Lismore City Council has installed its biggest solar hot-water system yet, with hundreds of solar evacuated tubes now visible on the roof of the Lismore Memorial Baths.
The solar evacuated tube system (pictured) is the final component in stage one of the Community Energy Efficiency Program, funded by the federal government and Council’s Cities for Climate Protection Fund.
Along with the new system, both the baths and the Goonellabah Sports and Aquatic Centre have upgraded indoor and outdoor lighting to LEDs and installed variable speed drives to improve pool-pump efficiency.
The energy efficient measures represent a collective saving of $124,000 per year, which equates to 531,273 kilowatt hours. More importantly, it will reduce Council’s CO2 emissions annually by 561 tonnes.
‘Our new solar hot water system is so big it can heat the whole pool and the showers,’ environmental strategies officer Anton Nguyen said.
‘It’s great that the solar tubes themselves are so visible to the community because it shows we are really leading the charge for renewables.
‘Every time people are out swimming, they will see the solar tubes and hopefully connect that they are heating the water for the facility.’
Anton said he had received lots of interest from leisure and aquatic centre managers that are seeing the financial and environmental benefits of energy efficiency.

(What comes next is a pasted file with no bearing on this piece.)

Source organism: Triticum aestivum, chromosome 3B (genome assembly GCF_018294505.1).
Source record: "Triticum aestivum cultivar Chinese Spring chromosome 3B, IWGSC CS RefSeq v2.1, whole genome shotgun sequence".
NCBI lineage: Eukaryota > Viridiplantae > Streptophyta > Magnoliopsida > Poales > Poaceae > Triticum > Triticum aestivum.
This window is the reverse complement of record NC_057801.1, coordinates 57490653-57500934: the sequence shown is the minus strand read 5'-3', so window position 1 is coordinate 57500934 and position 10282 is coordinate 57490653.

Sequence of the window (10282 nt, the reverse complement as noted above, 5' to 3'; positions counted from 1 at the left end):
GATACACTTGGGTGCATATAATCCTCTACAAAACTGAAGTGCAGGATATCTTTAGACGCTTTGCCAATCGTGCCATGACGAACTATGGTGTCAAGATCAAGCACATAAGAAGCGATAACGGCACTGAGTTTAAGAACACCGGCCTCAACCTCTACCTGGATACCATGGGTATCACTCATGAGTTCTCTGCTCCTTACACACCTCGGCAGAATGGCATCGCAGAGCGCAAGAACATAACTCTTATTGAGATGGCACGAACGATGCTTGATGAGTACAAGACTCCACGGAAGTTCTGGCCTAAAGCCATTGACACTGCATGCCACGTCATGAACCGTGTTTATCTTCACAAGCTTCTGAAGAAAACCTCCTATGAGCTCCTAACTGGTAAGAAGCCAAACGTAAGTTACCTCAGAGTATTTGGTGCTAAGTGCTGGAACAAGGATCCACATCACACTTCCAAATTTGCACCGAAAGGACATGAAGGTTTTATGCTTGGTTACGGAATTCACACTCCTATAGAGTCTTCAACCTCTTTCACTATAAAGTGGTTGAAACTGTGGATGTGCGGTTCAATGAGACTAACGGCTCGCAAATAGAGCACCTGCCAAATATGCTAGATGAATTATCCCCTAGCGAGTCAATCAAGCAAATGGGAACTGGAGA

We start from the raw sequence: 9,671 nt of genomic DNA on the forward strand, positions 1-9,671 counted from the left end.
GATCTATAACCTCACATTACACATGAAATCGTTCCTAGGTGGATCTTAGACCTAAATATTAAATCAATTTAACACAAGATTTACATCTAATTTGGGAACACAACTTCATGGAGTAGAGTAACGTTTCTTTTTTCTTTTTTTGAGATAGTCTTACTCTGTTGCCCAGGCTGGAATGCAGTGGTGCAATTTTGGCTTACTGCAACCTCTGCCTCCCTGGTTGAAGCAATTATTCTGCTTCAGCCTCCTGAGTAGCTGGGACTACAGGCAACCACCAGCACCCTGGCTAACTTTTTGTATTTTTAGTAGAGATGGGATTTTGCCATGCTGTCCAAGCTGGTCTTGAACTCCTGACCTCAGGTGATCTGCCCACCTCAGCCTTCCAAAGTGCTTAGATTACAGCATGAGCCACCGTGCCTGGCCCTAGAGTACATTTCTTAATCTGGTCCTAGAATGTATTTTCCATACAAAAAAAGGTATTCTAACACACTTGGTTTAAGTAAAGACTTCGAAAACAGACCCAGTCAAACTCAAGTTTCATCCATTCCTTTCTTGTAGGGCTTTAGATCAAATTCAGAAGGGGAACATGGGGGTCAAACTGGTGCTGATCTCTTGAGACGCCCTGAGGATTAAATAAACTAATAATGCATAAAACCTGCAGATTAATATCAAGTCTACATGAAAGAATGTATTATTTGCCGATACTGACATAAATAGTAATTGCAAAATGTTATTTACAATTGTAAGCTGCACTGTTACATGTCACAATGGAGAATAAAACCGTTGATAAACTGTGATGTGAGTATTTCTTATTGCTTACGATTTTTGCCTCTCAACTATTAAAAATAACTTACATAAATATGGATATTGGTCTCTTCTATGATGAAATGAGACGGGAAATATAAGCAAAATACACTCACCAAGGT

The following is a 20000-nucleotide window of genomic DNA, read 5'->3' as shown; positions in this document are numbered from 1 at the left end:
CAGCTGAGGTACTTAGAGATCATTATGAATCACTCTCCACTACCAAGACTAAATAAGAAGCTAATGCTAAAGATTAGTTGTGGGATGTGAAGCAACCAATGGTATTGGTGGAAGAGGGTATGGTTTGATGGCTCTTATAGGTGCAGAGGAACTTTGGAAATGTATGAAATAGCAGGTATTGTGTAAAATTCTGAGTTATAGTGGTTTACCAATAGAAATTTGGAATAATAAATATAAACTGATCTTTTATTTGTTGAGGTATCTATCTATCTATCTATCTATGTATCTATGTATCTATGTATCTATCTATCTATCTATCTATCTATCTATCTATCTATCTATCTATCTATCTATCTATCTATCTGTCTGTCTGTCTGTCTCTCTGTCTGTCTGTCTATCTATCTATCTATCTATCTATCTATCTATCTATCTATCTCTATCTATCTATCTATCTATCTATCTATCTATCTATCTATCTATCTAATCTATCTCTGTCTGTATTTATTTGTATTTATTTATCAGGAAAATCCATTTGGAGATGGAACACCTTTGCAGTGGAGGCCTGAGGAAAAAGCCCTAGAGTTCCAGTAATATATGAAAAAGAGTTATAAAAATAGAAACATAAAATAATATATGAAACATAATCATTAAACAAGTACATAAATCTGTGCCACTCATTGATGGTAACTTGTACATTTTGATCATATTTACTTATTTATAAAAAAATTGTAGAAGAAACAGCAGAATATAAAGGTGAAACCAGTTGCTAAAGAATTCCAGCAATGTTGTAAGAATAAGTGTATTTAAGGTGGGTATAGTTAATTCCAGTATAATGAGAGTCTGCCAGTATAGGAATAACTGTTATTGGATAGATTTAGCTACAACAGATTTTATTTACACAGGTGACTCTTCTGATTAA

‘From a private operator’s perspective it’s a no-brainer – save money and promote the fact you’re a clean, green business,’ Anton said.
‘At Council it took some coordination because so many different departments have to be involved to achieve something like this.
‘But we had a great team with environmental strategies staff, assets staff and leisure operations staff working collaboratively towards a common goal. Those internal partnerships are essential if government is to lead the way in sustainability.’
Anton said it was a proud moment to see Council’s biggest solar hot water system installed. He hopes the next one will be significantly bigger with the launch of Council’s community-owned solar farm.
‘All these things are helping us work toward our new goal in the Renewable Energy Master Plan, which should be complete by August,’ Anton said.
‘The aim is to self-generate all Council’s electricity from renewable resources by 2023. It’s a big challenge but imagine if Lismore was the first Council in Australia to do it? That would be a real feather in Lismore’s cap as a renewable city.’